Chicken Little, however, always had it in her head that this printer was hers and hers alone, and would print off batches of address labels, leaving the rest still in the tray.  This would mean if I printed a report, I’d walk to her desk (knowing full well she wasn’t there and therefore not using her printer) and find it had been printed on address labels.  This would not happen once or twice, but in fact became a pattern.  And when she would discover the wasted labels, she would act surprised.

It got to the point where I would hear her talking with her co-workers at the other end of the building, decide to use her printer, and as soon as she heard the paper churn through, she’d be literally RUNNING down the hall (dress and heels, no less) screaming “NO NO NO WAAAAIIITTTT!!!!”  as if she expected the printer to listen to her.  Who knows, maybe she did?  And without even getting up, I knew I needed to (again) go change the paper back because she’d left the good stuff in the paper tray.

It was maybe six months before it was decided that Chicken Little needed to find another henhouse.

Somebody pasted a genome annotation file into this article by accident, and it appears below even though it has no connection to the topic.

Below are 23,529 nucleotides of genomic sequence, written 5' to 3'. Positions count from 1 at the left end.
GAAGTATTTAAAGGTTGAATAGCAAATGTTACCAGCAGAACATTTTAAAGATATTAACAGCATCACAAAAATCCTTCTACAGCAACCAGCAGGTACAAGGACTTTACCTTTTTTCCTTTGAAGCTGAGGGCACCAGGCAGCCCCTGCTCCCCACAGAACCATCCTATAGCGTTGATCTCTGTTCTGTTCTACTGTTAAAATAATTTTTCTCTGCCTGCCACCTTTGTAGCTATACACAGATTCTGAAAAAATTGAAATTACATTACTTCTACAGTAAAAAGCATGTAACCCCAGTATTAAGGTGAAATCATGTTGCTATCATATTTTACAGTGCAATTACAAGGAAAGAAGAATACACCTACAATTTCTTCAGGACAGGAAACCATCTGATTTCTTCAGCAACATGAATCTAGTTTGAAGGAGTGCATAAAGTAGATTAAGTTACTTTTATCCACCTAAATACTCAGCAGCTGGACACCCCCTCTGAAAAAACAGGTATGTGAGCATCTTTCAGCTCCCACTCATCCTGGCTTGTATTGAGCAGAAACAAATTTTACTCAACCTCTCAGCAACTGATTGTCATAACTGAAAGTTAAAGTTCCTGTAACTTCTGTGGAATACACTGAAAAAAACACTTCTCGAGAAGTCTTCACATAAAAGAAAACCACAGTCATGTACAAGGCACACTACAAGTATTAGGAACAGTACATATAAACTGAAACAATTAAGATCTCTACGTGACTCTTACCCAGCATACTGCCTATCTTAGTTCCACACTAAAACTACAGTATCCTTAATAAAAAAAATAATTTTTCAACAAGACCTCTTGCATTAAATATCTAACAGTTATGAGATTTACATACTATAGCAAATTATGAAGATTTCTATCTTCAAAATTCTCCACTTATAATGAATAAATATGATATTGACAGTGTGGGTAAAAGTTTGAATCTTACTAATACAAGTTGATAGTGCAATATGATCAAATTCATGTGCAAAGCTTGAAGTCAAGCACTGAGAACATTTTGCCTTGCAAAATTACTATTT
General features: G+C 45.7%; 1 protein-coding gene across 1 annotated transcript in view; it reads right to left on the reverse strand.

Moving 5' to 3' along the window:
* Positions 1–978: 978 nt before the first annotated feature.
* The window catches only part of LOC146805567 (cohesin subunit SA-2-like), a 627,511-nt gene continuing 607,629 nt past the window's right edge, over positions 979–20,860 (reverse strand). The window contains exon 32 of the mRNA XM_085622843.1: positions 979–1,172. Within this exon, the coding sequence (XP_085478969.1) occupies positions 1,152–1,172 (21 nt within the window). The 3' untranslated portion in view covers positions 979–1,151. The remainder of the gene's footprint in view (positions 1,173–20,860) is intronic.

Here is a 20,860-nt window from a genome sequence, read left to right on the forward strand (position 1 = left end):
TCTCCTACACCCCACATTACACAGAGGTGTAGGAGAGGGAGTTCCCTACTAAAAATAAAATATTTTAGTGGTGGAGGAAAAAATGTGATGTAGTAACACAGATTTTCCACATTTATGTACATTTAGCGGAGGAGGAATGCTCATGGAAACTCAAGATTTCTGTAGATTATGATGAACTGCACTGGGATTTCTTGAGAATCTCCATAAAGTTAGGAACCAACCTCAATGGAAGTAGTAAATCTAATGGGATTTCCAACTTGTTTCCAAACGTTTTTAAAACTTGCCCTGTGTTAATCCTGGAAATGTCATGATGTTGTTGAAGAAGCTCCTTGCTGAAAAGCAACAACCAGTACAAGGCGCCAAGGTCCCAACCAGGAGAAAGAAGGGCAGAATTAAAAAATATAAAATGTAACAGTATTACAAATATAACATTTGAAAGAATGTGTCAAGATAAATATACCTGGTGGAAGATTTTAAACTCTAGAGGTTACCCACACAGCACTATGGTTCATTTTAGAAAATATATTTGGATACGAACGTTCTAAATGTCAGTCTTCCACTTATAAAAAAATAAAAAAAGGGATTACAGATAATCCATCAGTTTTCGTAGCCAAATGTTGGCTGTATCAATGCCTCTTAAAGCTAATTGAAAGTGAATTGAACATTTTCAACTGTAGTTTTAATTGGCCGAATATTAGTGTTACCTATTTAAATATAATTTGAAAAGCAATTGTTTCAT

Apparently They Think They’re Famous

A breed of starfish that is getting worse (in fact, it’s pretty much all of them now) are those who literally think that if they tell me “Hi, it’s Dave from Luserville”, I’ll know exactly who this is and there is no need to tell me their last name.

We might have three Dave’s in one location alone. Or, failing that, we might have three to five locations in Luserville that “Dave” might work at. And for whatever reason, it’s getting increasingly annoying to have to ask them for their last name, not because it takes so much effort to do so, but because it takes so little effort for them to just tell me their full name when they call. I also detest the assumption that I’ll know exactly who they are. There are maybe five users whose voices are instantly recognizable, or who work in a small enough location that I will instantly know which of them is calling.